Glassblower advances research at K-State.
Combining his love of science and creativity, Jim Hodgson serves as K-State’s scientific glassblower, but his path to this career was not straightforward. Hodgson graduated from K-State in 1982 with a degree in geology. After working for 11 years in oil exploration, Hodgson went in search of a new career where he could combine his childhood desires to be an inventor and a mad scientist. That’s when he remembered a Collegian article he’d read as a student about K-State’s scientific glassblower, Mitsugi Ohno.
In 1961, K-State committed to having a scientific glassblower on campus and hired Mitsugi Ohno, who had been working at the University of Tokyo in Japan. While working at K-State, Ohno constructed the first true Klein bottle. The Klein bottle is a closed surface with only one side, formed by passing one end of a tube through the side of the tube and joining it to the other end. “I remembered the article in the Collegian about Mr. Ohno’s Klein bottle,” Hodgson said. “It seemed to me that scientific glassblowing might fulfill my creative desires and still allow me to use my scientific background.”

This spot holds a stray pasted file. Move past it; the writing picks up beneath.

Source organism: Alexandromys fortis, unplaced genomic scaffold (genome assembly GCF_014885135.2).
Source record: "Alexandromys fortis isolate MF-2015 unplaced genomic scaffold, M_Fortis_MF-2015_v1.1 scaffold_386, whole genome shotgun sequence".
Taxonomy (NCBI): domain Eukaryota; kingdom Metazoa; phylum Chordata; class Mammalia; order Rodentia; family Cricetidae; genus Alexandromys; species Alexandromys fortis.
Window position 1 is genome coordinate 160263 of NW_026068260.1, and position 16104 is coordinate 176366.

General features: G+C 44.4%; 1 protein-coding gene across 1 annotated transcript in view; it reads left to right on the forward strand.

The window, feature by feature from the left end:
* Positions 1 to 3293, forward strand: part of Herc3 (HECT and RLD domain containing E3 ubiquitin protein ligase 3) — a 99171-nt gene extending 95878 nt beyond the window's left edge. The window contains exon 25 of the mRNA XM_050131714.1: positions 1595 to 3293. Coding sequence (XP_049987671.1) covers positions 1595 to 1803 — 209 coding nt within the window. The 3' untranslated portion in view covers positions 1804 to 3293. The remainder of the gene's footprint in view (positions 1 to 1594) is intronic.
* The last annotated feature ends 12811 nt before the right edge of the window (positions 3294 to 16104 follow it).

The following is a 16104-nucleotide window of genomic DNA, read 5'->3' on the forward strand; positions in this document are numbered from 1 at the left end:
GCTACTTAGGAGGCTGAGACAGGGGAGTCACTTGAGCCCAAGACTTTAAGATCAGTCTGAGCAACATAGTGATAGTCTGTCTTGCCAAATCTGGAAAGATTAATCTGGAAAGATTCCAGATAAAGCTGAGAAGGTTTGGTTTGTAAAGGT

While working toward his degree in scientific glass technology, Hodgson was able to work with Ohno during the summers. Hodgson eventually replaced Ohno, who retired in 1996. Having a scientific glassblower on campus is fairly unique and an attribute that attracts leading researchers to K-State. “Jim is able to construct any piece of glassware needed for general lab use or for very specific experiments requiring hand-tailored glassware,” said Dr. Ryan Rafferty, assistant professor of chemistry. “With Jim making pieces for our department, I can give feedback during the fabrication process, resulting in better glassware that will allow me to perform experiments and analysis I would not have been able to do without Jim on our staff. One reason I accepted my position at K-State was that our department has a glassblower that allows me to take my research to the next level.”
While Hodgson’s designs elevate research at K-State, he also continues to learn and conduct research in his field by attending American Scientific Glassblowers Society conferences. His travel to these conferences is supported by philanthropic dollars. “Since a lot of the apparatus we glassblowers make is something that may never have been made before, there are always new techniques to learn,” Hodgson said. “The opportunity to meet with your colleagues, exchange ideas, solve problems and learn new techniques is invaluable. You never know what one new thing might make the difference in the success of a research project. I’m grateful to donors for their support.”
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